How to avoid used car fraud
(NC) When you're buying a used car, you want to know that the seller of the vehicle is someone you can trust. Asking the right questions and seeking out the right information will not only help you learn more about the vehicle, but it can also help you avoid scams or used car fraud. Here are 10 tips to make sure you find a great car:
• Always question a deal that seems too good to be true.
• Don't do business with a seller who won't meet face-to-face. Take caution if they'll only talk with you by phone or email.
• Be wary of dealing with a private seller who has numerous cars listed for sale at the same time. They could be a curbsider – an unlicensed individual, dealer or retailer who buys up vehicles and instead of registering them under their own name, posts the same vehicles for sale with a mark-up. The curbsider might hide major issues in order to make a quick, profitable sale.
• Purchase a CarProof vehicle history report for a detailed Canadian and U.S. history of the vehicle along with registration details and lien information. This report will also contain registration and odometer details and will tell you if the vehicle is actively reported as stolen.
• Ask the seller for proof of identity and check that the seller's name and address matches up with the information on the actual vehicle registration form. Verify the vehicle identification number (VIN) and the car's details with the registration form, insurance slips and with the CarProof report. One way curbsiders commit used vehicle fraud is by falsifying these details.
• When you get the opportunity to check out the vehicle, give both the inside and the outside a thorough inspection to make sure it's consistent with the condition that the seller is advertising. Take a good look at the odometer, checking to ensure that all the numbers line up and there's no evidence of sabotage, like scratches and cracks in and around the area. Rolling back the odometer is a sneaky way to hide a vehicle's high mileage.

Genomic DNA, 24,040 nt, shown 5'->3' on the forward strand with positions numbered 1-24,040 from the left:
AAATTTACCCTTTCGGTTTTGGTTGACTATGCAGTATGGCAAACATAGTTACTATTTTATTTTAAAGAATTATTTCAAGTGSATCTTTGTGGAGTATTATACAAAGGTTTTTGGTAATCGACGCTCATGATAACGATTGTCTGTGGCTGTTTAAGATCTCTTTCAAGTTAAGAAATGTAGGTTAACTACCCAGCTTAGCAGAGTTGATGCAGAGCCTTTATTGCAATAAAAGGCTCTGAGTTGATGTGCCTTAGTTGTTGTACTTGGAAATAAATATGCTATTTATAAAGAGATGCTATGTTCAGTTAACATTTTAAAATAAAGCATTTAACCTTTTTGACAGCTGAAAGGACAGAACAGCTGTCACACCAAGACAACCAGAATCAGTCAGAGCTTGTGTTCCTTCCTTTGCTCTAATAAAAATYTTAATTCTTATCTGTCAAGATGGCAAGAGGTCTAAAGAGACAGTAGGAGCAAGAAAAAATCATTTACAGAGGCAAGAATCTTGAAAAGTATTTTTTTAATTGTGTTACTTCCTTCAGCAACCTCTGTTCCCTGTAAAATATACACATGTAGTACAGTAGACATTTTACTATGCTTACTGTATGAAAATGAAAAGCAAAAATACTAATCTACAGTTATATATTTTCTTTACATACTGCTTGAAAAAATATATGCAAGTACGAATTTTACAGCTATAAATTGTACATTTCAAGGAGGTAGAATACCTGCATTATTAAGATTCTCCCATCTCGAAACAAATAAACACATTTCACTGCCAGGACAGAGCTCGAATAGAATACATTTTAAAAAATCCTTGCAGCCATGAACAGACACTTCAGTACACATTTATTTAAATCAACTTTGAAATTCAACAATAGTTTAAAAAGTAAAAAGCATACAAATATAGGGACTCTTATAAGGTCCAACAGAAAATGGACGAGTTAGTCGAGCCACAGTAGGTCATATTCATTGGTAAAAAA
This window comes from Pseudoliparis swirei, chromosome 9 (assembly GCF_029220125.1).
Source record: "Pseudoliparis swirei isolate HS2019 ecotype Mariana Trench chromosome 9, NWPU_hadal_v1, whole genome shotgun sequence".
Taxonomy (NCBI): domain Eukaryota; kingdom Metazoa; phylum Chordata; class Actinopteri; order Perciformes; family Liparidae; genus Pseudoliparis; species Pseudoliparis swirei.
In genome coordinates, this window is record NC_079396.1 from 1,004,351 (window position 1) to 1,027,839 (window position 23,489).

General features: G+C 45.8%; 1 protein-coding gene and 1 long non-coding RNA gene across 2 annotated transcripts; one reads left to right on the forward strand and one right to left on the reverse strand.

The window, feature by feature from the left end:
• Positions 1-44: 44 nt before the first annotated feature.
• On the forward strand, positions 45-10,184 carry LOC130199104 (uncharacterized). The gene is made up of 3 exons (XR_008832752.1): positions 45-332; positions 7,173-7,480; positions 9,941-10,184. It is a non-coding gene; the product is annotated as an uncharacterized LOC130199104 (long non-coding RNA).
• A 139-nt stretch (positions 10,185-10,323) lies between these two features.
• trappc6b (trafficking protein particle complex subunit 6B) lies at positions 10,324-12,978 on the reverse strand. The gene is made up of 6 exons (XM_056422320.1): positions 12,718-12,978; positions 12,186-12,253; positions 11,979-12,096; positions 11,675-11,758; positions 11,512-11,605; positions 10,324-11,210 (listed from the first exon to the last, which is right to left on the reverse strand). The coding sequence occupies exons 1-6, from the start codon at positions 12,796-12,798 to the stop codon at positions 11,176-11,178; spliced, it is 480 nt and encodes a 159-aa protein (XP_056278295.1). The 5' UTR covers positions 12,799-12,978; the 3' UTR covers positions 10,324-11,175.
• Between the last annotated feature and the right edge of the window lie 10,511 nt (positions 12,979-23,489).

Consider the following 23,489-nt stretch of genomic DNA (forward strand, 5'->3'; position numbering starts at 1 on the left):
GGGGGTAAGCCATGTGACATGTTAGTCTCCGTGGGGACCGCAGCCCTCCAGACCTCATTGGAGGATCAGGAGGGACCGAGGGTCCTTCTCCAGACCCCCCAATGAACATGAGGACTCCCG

• Don't rush the test drive – it could take up to 30 minutes to accurately gauge how well the vehicle is running.
• Take the vehicle for a pre-purchase inspection to a place of your choosing. If the seller insists on using one specific facility, this could be a red flag. Many curbsiders team up with someone who will look the other way when doing inspections or they'll misrepresent the vehicle's current condition.
• Don't pay before you get the vehicle and be wary if the seller demands cash only. If the seller requests a third-party escrow service, investigate the service to make sure it's legitimate and secure, as many online escrow sites are fraudulent.
• Don't let yourself be rushed into a decision to buy the vehicle. Take your time to ask questions and make an informed decision.
Word count: 485
Articles are provided free of charge. Articles appearing on web sites, must credit www.newscanada.com. Articles appearing in Print, must credit News Canada with (NC) at beginning of an article or – News Canada at the end. Any source/sponsor of the information quoted in the text must also be identified as presented. Images are only to be used with corresponding editorial copy. Usage of News Canada articles constitutes your acceptance of these terms and an agreement between you and News Canada.
Image Instructions - Note: Illegal to use without News Canada editorial.
To open/download image(s) used in this article, please click the following links:Click here for image file: «80440H.jpg»